Assessment of Treg cells population

Seven days after the last challenge (the day 42), the mice were sacrificed and their spleens were aseptically removed. The spleens were homogenized gently using 1 mL cold RPMI 1640 media. Cold ammonium chloride (0.9%) was added to the tube containing homogenized spleen in order to lyse the red blood cells and the tube was incubated at room temperature for 5 min. Then, the cells were washed twice with RPMI 1640 and after the final washing, the tube was centrifuged and the sediment was re-suspended in RPMI 1640 containing 10% FBS. The viability of the splenocytes was determined using trypan blue (0.4%, w/v) and it was estimated above 98%. Then, a suspension of 1 × 107 cell/mL was prepared using RPMI 1640 and 1 mL of the suspension was cultured in 24-well micro-plates. Then, 1 mL of RPMI 1640 containing 100 mg/mL streptomycin, 100 IU/mL penicillin, 10% FBS, and 200 µg/mL OVA was added to each well and the plates were incubated at 37 °C for 72 h. Then, the cells were transferred into the polystyrene tubes and centrifuged for 5 min (at 4 °C, 2000 rpm). A flow cytometry staining buffer was utilized to resuspend the cells pellet and then a suspension containing 1 × 106 cell/mL was prepared. The viability of the cells was determined using trypan blue (0.4%, w/v) that was above 70%. A commercially available mouse Treg staining kit was used to stain the cells and the assay was conducted according to the manufacturer’s instructions. Finally, the samples were analyzed by flow cytometry device (Sysmex-Partec, GmbH, Germany) and FlowJo software (Version 7.6) was used to analyze the results. The cells with Foxp3 and CD4+ markers were considered as Treg cells [33] and the percentages compared between the groups [34].

Statistical analysis

For statistical analysis and to determine the differences between the groups, a one-way analysis of variance (ANOVA) followed by Tukey post hoc test was used. P ≤ 0.05 was considered statistically significant. Values were expressed as mean ± standard error of mean (SEM).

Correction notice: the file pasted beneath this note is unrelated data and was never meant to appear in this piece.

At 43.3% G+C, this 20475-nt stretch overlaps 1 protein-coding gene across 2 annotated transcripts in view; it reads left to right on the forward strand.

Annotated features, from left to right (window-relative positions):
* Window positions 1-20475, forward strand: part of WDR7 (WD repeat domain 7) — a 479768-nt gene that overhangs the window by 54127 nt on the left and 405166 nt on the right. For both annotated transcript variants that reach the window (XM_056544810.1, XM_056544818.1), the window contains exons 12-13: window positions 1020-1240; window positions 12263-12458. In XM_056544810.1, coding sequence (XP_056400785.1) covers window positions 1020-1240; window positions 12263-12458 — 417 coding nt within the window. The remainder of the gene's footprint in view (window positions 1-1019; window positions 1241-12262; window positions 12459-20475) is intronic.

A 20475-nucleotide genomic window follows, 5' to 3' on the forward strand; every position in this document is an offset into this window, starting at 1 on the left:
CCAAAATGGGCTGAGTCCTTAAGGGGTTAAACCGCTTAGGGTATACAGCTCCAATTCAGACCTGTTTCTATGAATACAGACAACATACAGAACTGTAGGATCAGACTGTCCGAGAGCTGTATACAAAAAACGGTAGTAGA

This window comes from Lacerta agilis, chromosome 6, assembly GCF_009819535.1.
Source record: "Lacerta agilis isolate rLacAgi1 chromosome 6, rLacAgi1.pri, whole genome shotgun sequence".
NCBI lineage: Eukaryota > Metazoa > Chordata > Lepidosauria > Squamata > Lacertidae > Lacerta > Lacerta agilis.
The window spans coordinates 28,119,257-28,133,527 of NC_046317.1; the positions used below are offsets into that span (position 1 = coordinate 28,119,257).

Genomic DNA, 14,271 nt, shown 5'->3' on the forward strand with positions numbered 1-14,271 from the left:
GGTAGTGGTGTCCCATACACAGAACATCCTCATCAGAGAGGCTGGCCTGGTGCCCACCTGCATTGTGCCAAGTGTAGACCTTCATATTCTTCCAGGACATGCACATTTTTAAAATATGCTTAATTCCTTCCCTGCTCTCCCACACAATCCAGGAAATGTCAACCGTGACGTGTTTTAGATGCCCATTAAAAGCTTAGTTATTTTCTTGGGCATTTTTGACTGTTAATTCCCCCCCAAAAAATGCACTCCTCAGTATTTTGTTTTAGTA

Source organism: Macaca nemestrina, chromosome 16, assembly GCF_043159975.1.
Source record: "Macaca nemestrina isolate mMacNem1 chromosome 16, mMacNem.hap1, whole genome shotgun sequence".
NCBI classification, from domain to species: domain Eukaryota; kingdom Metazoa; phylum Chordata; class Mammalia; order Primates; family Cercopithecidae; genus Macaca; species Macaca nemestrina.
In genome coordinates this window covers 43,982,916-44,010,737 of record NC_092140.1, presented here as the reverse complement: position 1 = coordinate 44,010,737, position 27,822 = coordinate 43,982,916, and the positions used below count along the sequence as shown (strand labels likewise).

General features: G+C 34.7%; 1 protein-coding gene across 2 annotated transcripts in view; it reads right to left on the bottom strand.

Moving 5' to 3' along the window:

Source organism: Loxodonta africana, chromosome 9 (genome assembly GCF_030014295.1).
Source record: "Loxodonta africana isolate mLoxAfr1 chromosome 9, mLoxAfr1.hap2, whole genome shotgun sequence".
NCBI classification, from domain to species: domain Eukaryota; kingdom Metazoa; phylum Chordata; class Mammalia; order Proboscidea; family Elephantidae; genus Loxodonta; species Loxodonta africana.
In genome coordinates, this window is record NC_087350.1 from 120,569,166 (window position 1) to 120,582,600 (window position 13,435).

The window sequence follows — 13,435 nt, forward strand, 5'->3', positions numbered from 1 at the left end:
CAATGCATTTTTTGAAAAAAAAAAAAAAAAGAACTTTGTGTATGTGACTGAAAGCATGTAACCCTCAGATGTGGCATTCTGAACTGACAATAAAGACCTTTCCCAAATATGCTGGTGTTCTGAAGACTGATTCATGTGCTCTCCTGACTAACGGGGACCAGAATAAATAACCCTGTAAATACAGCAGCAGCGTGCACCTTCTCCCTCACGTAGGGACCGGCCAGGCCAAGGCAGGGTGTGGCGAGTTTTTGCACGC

Results Top


Evaluation of inflammation in the lung tissue

A pathologist in a single-blind manner evaluated the immigration of inflammatory cells and their accumulation around the bronchioles and vessels. As demonstrated in [Figure 1]A, the control group had the highest degree of inflammation. The results of the study showed that the co-administration of OVA and NIC (both in 10 and 1 mg/kg doses) significantly decreased the inflammation score compared to the control group. Nevertheless, only 10 mg/kg of NIC (the OVA-NIC10 group) could significantly reduce inflammation score compared to the OVA group, and the difference between the OVA-NIC1 and OVA groups was insignificant. Moreover, there was insignificant difference between the OVA-NIC10 and OVA-NIC1 groups. Furthermore, there was an insignificant difference between the OVA and control groups. The microscopic image of each group represented in [Figure 1]B, [Figure 1]C, [Figure 1]D, [Figure 1]E, [Figure 1]F.
Figure 1: (A) The effect of NIC plus OVA administration on inflammation score in the lung tissue. The administration of OVA plus NIC at 1 and 10 mg/kg doses could significantly reduce the inflammation in the lung tissue compared to the control group (**P ≤ 0.01) OVA group. # Indicates significant differences compared to the OVA group P ≤ 0.05. B, Conrtol; C, OVA; D, OVA-NIC1; E, OVANIC10; and F, normal group indicate digital images of the lung tissue from different groups. The inflammation significantly reduced in the lung tissue of mice, which received NIC plus OVA compared to the control and OVA groups. The co-administration of 10 mg/kg OVA and NIC significantly reduced the inflammation score compared to the OVA group. NIC, Nicotine; OVA, ovalbumin.

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Analysis of the bronchoalveolar lavage fluid